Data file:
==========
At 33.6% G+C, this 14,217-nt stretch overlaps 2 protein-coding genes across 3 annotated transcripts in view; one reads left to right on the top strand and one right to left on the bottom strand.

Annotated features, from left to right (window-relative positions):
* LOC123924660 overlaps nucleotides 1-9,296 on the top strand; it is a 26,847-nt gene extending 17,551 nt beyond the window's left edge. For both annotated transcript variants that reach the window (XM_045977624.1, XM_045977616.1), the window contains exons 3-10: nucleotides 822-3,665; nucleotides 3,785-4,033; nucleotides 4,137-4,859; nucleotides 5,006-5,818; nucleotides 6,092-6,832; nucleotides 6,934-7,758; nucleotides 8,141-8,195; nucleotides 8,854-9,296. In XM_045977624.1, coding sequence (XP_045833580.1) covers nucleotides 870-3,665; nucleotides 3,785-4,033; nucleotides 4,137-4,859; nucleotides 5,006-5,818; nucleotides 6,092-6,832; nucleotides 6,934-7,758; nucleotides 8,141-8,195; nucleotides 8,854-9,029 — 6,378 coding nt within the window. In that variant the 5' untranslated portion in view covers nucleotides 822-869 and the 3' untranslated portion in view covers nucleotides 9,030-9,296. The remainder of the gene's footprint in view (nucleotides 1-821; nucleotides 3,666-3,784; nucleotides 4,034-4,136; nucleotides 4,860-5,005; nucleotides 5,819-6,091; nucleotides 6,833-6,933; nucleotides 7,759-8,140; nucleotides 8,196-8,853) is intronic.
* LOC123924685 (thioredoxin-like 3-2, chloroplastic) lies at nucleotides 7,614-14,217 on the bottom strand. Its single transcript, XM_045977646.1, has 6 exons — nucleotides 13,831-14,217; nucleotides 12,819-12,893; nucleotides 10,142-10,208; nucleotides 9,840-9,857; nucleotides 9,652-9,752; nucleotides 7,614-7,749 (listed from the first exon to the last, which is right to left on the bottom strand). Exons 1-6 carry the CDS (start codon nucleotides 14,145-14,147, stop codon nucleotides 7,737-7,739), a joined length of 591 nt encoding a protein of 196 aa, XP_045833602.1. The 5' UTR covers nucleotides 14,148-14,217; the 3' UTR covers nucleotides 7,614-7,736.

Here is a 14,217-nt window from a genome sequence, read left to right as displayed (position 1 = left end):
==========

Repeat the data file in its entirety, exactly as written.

At 33.6% G+C, this 14,217-nt stretch overlaps 2 protein-coding genes across 3 annotated transcripts in view; one reads left to right on the top strand and one right to left on the bottom strand.

Annotated features, from left to right (window-relative positions):
* LOC123924660 overlaps nucleotides 1-9,296 on the top strand; it is a 26,847-nt gene extending 17,551 nt beyond the window's left edge. For both annotated transcript variants that reach the window (XM_045977624.1, XM_045977616.1), the window contains exons 3-10: nucleotides 822-3,665; nucleotides 3,785-4,033; nucleotides 4,137-4,859; nucleotides 5,006-5,818; nucleotides 6,092-6,832; nucleotides 6,934-7,758; nucleotides 8,141-8,195; nucleotides 8,854-9,296. In XM_045977624.1, coding sequence (XP_045833580.1) covers nucleotides 870-3,665; nucleotides 3,785-4,033; nucleotides 4,137-4,859; nucleotides 5,006-5,818; nucleotides 6,092-6,832; nucleotides 6,934-7,758; nucleotides 8,141-8,195; nucleotides 8,854-9,029 — 6,378 coding nt within the window. In that variant the 5' untranslated portion in view covers nucleotides 822-869 and the 3' untranslated portion in view covers nucleotides 9,030-9,296. The remainder of the gene's footprint in view (nucleotides 1-821; nucleotides 3,666-3,784; nucleotides 4,034-4,136; nucleotides 4,860-5,005; nucleotides 5,819-6,091; nucleotides 6,833-6,933; nucleotides 7,759-8,140; nucleotides 8,196-8,853) is intronic.
* LOC123924685 (thioredoxin-like 3-2, chloroplastic) lies at nucleotides 7,614-14,217 on the bottom strand. Its single transcript, XM_045977646.1, has 6 exons — nucleotides 13,831-14,217; nucleotides 12,819-12,893; nucleotides 10,142-10,208; nucleotides 9,840-9,857; nucleotides 9,652-9,752; nucleotides 7,614-7,749 (listed from the first exon to the last, which is right to left on the bottom strand). Exons 1-6 carry the CDS (start codon nucleotides 14,145-14,147, stop codon nucleotides 7,737-7,739), a joined length of 591 nt encoding a protein of 196 aa, XP_045833602.1. The 5' UTR covers nucleotides 14,148-14,217; the 3' UTR covers nucleotides 7,614-7,736.

Here is a 14,217-nt window from a genome sequence, read left to right as displayed (position 1 = left end):